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Nonresidential construction spending up 11.5% YOY in June

Building Sector Reports

Nonresidential construction spending up 11.5% YOY in June

This is the largest year-over-year growth over the first six months of a year since construction spending was tracked in 2002, according to Associated Builders and Contractors Chief Economist Anirban Basu.


By Mike Chamernik, Associate Editor | August 3, 2015

Photo: Dee and Charles Wyly Theater, Dallas Center for the Performing Arts, Joe Mabel, Wikimedia Commons

While nonresidential construction spending remained steady on a month-over-month basis in June, a report released by the U.S. Census Bureau found that spending is up 11.5% on a year-over-year basis.

Nonresidential construction spending totaled $686.9 billion on a seasonlly adjusted annualized basis for the month.

According to Associated Builders and Contractors Chief Economist Anirban Basu, this is the largest year-over-year growth over the first six months of a year since construction spending was tracked in 2002.

Also, eight of the 16 nonresidential construction sectors experienced growth in June. In those eight sectors, lodging construction spending was up 42.2% on the year, and amusement and recreation construction spending was up 39.2% comapred to one year ago. Transportation, sewage, and highway construction spending, among other areas, have increased this year as well.

“Today’s release represents the largest year-over-year growth during a calendar year’s first six months since the Census Bureau began tracking construction spending in 2002 and serves as further proof of the recovery for nonresidential construction,” said Basu. “Despite the lack of growth on a monthly basis in June, along with the overall economy’s lukewarm growth, most contractors are markedly busier than they were a year ago. May’s nonresidential construction figure was revised upward by 2.6% and April’s by 1.4%; therefore, it is conceivable that June’s estimate will eventually be revised higher as well.

“Exactly half of the 16 nonresidential construction sectors experienced growth in June,” said Basu. “On a yearly basis, 15 of those 16 sectors have expanded. However, the one sector that failed to grow during the past year, power, happens to be the largest. Had power simply remained unchanged during that time period—it’s down 16.5% largely because of the fall in oil prices—nonresidential construction spending would currently stand at its highest level ever.”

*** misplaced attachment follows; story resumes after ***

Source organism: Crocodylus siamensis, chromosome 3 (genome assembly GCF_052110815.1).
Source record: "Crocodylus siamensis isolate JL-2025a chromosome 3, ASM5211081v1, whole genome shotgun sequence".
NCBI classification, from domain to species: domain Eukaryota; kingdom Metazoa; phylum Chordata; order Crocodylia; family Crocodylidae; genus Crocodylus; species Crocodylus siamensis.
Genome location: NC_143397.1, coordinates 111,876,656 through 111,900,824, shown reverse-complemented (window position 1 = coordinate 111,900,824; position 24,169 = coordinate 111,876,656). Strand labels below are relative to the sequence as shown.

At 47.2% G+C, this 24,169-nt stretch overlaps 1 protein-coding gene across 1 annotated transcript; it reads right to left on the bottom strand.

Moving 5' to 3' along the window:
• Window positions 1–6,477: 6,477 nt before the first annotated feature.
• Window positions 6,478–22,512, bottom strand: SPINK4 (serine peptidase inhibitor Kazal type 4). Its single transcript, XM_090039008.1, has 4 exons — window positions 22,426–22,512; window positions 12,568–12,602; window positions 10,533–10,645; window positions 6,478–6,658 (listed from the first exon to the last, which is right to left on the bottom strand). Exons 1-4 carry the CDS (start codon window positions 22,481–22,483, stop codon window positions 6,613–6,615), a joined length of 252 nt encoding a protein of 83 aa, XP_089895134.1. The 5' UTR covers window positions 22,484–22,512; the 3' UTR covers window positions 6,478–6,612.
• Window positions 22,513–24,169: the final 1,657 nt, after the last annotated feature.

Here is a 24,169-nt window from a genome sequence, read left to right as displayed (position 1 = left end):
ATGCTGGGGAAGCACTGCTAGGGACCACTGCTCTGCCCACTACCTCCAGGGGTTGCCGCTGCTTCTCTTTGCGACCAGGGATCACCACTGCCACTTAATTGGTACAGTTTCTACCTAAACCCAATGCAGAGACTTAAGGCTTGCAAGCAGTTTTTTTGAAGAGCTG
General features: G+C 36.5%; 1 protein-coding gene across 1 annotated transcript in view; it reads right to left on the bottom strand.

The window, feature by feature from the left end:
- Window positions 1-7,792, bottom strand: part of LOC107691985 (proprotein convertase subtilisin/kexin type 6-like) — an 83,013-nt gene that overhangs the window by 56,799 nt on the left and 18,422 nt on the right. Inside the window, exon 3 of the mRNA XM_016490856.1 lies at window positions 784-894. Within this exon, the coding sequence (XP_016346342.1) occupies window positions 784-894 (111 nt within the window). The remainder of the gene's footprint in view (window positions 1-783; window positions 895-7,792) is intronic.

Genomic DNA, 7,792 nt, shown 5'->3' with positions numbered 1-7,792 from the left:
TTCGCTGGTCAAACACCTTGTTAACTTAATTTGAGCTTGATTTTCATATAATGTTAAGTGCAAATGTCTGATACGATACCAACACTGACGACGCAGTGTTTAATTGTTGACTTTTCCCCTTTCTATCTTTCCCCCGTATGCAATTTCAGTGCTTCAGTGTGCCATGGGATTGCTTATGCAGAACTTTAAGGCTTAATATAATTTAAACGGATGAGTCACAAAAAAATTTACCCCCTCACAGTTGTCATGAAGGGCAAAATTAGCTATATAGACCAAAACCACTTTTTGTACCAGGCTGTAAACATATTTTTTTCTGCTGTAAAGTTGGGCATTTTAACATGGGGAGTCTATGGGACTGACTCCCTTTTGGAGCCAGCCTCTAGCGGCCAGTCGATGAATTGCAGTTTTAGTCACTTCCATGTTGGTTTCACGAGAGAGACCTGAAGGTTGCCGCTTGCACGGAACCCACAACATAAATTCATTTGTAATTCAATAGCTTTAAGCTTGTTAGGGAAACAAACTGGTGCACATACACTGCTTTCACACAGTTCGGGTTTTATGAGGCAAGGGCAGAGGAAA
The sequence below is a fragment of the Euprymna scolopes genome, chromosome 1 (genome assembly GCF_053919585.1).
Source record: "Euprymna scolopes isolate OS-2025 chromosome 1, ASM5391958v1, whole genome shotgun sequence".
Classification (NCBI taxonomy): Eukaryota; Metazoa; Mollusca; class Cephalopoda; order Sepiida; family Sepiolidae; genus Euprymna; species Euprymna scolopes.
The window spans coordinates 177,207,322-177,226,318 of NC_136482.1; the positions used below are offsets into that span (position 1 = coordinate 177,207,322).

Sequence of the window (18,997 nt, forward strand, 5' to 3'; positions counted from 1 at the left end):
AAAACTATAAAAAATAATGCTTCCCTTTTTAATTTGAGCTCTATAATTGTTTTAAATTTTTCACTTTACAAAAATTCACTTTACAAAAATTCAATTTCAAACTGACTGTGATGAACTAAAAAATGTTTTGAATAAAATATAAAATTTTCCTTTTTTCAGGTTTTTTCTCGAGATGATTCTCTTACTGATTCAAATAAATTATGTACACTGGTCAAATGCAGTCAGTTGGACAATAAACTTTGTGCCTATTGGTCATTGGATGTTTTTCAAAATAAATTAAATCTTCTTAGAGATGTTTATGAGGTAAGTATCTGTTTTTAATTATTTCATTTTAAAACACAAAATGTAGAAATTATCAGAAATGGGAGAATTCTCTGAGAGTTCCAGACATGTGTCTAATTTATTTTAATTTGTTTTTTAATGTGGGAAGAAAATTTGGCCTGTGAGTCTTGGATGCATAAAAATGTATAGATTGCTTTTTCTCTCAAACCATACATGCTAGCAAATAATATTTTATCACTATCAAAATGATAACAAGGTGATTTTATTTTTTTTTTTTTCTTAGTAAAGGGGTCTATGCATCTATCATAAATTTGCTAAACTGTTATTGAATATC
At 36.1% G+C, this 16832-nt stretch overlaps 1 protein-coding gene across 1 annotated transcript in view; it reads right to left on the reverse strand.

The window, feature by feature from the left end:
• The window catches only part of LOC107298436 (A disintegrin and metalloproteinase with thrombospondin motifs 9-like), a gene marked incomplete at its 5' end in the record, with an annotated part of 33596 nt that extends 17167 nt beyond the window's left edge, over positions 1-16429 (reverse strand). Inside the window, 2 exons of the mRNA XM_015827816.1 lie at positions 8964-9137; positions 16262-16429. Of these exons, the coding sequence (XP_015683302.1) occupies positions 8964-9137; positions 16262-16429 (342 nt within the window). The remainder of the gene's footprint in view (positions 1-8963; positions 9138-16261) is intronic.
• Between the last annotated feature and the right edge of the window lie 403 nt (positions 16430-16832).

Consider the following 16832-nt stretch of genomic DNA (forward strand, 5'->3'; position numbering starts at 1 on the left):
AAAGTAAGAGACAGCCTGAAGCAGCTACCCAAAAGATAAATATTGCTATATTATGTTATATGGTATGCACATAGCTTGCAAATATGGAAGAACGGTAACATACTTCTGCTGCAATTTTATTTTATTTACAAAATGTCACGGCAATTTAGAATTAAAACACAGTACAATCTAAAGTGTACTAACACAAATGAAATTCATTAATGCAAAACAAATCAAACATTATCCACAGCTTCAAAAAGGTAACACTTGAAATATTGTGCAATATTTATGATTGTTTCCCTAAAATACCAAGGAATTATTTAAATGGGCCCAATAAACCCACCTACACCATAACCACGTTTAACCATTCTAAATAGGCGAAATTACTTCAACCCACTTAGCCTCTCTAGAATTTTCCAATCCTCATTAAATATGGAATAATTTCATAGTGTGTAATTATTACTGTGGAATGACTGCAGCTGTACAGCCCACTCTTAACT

Eight of 16 nonresidential construction sectors experienced spending increases in June on a monthly basis:

  • Lodging-related construction spending was up 3.9% on a monthly basis and 42.2% on a year-over-year basis.
  • Spending in the water supply category expanded 12.2% from May and is up 12% on an annual basis.
  • Highway and street-related construction spending expanded 1.3% in June and is up 14.8% compared to the same time last year.
  • Amusement and recreation-related construction spending was up 10.2% on a monthly basis and is up 39.2% from the same time last year.
  • Communication-related construction spending fell 6.8% for the month, but is up 13.4% compared to June 2014.
  • Construction spending in the transportation category grew 2.3% on a monthly basis and has expanded 9.6% on an annual basis.
  • Sewage and waste disposal-related construction spending increased 1.6% for the month and has expanded 5.3% on a 12-month basis.
  • Public safety-related construction spending grew 2.5% on a monthly basis, but is down 3.1% on a year-over-year basis.    

Spending in eight nonresidential construction subsectors fell in June on a monthly basis:

  • Education-related construction spending fell 0.2% for the month, but is up 2.1% on a year-over-year basis.
  • Power-related construction spending fell 0.9 % for the month and has declined 16.5% from June 2014, the steepest decline for any nonresidential category.
  • Commercial construction spending fell 4.3% in June, but is up 7.6% on a year-over-year basis.
  • Healthcare-related construction spending fell 0.9% for the month, but is up 6.3% on a year-over-year basis.
  • Manufacturing-related construction spending fell 0.8% in June, but is up 62.1% compared to June 2014.
  • Office-related construction spending fell 1.1% in June, but is up 24.4% from the same time one year ago.
  • Conservation and development-related construction spending fell 5.8% for the month, but is up 6.5% on a yearly basis.
  • Religious spending fell 6.2 % for the month, but is up 5 % from the same time last year.

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